It’s become a custom with me and my kids to hit the yard sales during the summer and fall weekends.  They can get a lot more for their allowance money at those sales than they can at the toy stores, and sometimes I find stuff that’s such a bargain I can’t pass it up.  We recently went to one that turned up one of the most amazing finds I’ve ever run into at a garage sale yet.

Visual Basic 1.0

Sitting in between Turbo Tax ’99 and Mavis Beacon’s Typing Tutor was this gem….  Visual Basic 1.0.  I almost couldn’t believe my eyes.  To me, this was on par with finding the missing link.  As a programmer, this was archeological gold, and it was on sale for fifty cents.  My kids saw the excitement on my face and must have thought that I’d found an XBox 360.  For them, Visual Basic was a major let down.

A lot of people think that VB is soft and if you program in it, you’re automatically a drooling hack developer who couldn’t program their alarm clock.  I cut my teeth on VB 4.0 in my first job, and learned that when combined with COM in C++, VB was a fantastic language for the job of making a user interface. That being said, VB still has some special memories for me.

The contents of the box were practically undisturbed.  The disks were all still in their original plastic wrap and the manual didn’t seem to have ever been opened.  Immediately, there are certain clues that tell you just how old it is (even though the box is copyrighted 1991).  First, the box contains two forms of media; 3.5″ and 5.25″ floppies.  To actually take a 5.25″ floppy out of its sleeve and hold it brought me back to the days of floppy doors and the red LED that told you the disk was being read.  The system requirements for VB 1.0 were Windows 3.0, a 286 processor and 1MB of memory.  Somewhat of a far cry from the Visual Basic of today.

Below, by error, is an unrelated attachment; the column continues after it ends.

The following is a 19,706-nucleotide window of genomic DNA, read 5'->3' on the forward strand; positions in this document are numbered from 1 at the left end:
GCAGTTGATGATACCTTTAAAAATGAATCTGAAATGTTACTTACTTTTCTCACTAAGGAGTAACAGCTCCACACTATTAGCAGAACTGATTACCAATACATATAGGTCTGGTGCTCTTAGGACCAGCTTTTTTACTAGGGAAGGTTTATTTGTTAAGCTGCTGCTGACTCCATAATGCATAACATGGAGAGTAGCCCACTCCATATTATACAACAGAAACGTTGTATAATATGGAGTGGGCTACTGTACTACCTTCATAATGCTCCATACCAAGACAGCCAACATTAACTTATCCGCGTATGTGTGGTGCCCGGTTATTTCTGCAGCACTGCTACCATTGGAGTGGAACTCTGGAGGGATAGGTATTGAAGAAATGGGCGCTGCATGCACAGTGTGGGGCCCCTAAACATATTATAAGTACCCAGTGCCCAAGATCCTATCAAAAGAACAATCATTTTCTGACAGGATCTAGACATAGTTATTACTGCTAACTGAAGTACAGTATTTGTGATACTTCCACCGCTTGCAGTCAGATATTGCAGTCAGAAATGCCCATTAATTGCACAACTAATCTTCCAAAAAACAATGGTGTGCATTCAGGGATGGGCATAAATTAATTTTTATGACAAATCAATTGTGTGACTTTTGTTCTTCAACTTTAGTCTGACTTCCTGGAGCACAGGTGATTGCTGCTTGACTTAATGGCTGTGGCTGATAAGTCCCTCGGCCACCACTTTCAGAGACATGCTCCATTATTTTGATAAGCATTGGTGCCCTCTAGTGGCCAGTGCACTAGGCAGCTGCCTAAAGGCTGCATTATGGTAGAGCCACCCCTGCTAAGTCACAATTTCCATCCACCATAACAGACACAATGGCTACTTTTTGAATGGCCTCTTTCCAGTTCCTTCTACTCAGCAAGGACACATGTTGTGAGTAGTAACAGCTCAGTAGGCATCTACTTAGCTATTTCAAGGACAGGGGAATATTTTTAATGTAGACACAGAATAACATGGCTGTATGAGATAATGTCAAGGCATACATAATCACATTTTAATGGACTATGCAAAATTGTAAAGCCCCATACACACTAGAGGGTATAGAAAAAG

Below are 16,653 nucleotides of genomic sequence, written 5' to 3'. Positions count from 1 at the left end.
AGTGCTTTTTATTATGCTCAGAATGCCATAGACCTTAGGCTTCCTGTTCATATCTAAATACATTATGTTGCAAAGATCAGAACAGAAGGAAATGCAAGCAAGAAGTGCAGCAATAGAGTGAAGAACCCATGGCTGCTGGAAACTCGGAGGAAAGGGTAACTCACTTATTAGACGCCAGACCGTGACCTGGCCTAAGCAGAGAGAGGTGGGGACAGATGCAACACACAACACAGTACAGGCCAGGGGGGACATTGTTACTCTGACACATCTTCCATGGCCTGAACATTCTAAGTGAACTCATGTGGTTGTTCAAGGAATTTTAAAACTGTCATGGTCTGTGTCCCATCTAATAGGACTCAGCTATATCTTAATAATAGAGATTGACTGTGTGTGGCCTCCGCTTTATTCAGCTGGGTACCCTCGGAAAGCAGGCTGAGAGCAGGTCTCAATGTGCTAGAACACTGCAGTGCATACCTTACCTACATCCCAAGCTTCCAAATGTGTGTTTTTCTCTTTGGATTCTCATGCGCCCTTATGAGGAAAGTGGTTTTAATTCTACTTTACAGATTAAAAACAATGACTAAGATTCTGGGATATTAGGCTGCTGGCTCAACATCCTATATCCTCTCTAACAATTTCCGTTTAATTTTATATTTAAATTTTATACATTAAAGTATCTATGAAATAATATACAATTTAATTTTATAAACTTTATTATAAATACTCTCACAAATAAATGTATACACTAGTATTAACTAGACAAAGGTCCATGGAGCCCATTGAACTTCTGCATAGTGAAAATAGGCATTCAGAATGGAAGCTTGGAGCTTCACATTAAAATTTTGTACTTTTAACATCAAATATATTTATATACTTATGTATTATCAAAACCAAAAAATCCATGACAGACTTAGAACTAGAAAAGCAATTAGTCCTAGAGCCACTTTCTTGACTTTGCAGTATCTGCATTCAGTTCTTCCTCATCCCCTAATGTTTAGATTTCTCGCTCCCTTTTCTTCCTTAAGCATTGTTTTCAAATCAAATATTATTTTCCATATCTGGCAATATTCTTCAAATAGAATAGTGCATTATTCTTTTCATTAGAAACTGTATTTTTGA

I also loved the included “Companion Products and Services Directory”.  The third party marketing rush had already begun back then.  Most of the components in the catalog, though, are for connecting to a VAX server or to a dBase or Btrieve database.  There are a handful of charting components and widgets such as tree controls (not yet standard in 1991) and grids.  The reminiscing continues.

This box goes right up on my bookshelf at home next to the most revered books in my collection. Say what you will about Visual Basic, but it may be one of the most important developments in programming over the last 20 years for the simple reason that it allowed any non-programmer to write a Windows program.  If you think that’s not a valid reason for such importance, let me repeat… it allowed any non-programmer to write a Windows program.  It was Prometheus, stealing fire from Zeus and giving it to mere mortals for their use.

You no longer had to know C, and wade through Petzold, to write “Hello World” in a window.  Employees from any company with core business knowledge, but no degree in programming, could now quickly write customized applications.  Of course, the debate of whether this was a good thing for programming or not still goes on today.  However, regardless of which side you’re on, you can’t deny that VB was a major victory for bringing the PC to the business market.  Without VB, we may not even have a Microsoft today.

So thank you very much, guy from two streets down, who decided that Visual Basic 1.0 wasn’t important enough to keep, but too important to just throw away.  One man’s junk is another man’s gold, and I really struck it rich that weekend.